Edo Period Shadow Puppetry Woodblock Prints
Circa 1842, ukiyo-e artist Utagawa Hiroshige released an 11-print series revealing the secrets of shadow puppetry performances. From the description of one of these woodblock prints held in the collection at The Minneapolis Institute of Art:
As comic entertainment, shadow performances were among the many diversions, including music and dance, offered at teahouse parties during the Edo period. In the eleven-print series Improvised Shadow Performances, Hiroshige depicted figures making shadows on shōji screens by contorting their bodies. The images demonstrate how to create ingenious shadows and could easily have been used as a how-to guide for clever shadow making.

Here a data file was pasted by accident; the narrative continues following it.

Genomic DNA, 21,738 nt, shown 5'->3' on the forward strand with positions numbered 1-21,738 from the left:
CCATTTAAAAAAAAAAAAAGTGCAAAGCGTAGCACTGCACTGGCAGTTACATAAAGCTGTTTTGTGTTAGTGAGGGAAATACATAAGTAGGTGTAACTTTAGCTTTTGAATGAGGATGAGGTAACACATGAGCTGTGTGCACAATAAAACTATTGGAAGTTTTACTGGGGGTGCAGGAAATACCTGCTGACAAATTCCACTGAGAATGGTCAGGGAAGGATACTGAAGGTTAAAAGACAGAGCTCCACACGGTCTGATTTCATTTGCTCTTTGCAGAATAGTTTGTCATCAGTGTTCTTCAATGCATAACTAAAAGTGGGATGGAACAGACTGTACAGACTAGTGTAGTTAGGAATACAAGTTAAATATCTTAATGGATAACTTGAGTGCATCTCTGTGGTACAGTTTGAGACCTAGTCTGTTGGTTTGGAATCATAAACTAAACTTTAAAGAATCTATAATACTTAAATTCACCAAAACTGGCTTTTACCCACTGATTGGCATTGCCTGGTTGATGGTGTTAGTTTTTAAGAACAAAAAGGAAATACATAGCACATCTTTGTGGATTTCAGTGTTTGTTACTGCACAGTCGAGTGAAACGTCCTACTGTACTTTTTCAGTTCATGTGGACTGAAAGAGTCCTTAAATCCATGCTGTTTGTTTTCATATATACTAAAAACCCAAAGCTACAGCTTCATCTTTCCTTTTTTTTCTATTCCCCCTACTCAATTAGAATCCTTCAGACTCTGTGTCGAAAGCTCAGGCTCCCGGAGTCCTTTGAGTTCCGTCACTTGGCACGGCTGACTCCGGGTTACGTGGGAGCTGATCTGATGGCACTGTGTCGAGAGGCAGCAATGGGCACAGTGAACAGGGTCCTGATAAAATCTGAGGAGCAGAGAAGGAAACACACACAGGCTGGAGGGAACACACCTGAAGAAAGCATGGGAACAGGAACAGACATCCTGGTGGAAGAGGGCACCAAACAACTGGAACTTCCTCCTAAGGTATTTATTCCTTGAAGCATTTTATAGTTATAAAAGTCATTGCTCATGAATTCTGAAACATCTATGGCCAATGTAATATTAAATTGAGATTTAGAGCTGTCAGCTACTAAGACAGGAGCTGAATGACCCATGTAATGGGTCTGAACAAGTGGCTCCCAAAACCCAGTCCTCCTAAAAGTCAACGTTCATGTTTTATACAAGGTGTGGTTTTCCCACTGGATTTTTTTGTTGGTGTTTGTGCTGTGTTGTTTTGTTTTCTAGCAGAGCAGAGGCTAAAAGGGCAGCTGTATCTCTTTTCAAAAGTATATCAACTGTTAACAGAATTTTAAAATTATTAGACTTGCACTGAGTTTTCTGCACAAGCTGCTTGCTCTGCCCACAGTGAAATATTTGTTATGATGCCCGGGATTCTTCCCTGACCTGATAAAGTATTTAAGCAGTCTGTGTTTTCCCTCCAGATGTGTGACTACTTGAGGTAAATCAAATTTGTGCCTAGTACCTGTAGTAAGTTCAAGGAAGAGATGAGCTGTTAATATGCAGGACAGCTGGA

You can find more of Hiroshige’s shadow prints at Ukiyo-e.org. (via colossal)Tags:artJapanUtagawa Hiroshige
This entry originally appeared at kottke.org/21/06/edo-period-shadow-puppetry-woodblock-prints, and may be a summary or abridged version.